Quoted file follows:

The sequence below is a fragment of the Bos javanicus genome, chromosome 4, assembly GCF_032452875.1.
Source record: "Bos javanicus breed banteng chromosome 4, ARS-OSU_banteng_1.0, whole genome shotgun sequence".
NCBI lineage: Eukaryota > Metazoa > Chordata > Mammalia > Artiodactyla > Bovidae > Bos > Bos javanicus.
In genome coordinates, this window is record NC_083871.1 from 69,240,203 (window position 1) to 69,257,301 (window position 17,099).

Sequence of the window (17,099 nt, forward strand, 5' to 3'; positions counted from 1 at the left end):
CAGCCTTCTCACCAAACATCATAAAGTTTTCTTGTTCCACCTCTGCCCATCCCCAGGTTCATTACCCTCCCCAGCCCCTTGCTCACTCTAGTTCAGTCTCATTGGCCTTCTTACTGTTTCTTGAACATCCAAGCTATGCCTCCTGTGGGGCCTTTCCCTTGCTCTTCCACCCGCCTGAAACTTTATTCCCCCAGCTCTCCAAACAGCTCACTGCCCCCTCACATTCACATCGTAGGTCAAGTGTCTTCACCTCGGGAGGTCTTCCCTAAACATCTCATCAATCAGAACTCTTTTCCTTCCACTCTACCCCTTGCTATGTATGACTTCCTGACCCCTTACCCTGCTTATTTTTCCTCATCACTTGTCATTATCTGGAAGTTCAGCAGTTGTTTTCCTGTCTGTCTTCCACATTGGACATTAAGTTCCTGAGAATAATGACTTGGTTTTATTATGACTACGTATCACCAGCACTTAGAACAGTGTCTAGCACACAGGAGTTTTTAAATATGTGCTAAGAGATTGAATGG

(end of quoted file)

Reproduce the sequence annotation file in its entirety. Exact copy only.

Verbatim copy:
The sequence below is a fragment of the Bos javanicus genome, chromosome 4, assembly GCF_032452875.1.
Source record: "Bos javanicus breed banteng chromosome 4, ARS-OSU_banteng_1.0, whole genome shotgun sequence".
NCBI lineage: Eukaryota > Metazoa > Chordata > Mammalia > Artiodactyla > Bovidae > Bos > Bos javanicus.
In genome coordinates, this window is record NC_083871.1 from 69,240,203 (window position 1) to 69,257,301 (window position 17,099).

Sequence of the window (17,099 nt, forward strand, 5' to 3'; positions counted from 1 at the left end):
CAGCCTTCTCACCAAACATCATAAAGTTTTCTTGTTCCACCTCTGCCCATCCCCAGGTTCATTACCCTCCCCAGCCCCTTGCTCACTCTAGTTCAGTCTCATTGGCCTTCTTACTGTTTCTTGAACATCCAAGCTATGCCTCCTGTGGGGCCTTTCCCTTGCTCTTCCACCCGCCTGAAACTTTATTCCCCCAGCTCTCCAAACAGCTCACTGCCCCCTCACATTCACATCGTAGGTCAAGTGTCTTCACCTCGGGAGGTCTTCCCTAAACATCTCATCAATCAGAACTCTTTTCCTTCCACTCTACCCCTTGCTATGTATGACTTCCTGACCCCTTACCCTGCTTATTTTTCCTCATCACTTGTCATTATCTGGAAGTTCAGCAGTTGTTTTCCTGTCTGTCTTCCACATTGGACATTAAGTTCCTGAGAATAATGACTTGGTTTTATTATGACTACGTATCACCAGCACTTAGAACAGTGTCTAGCACACAGGAGTTTTTAAATATGTGCTAAGAGATTGAATGG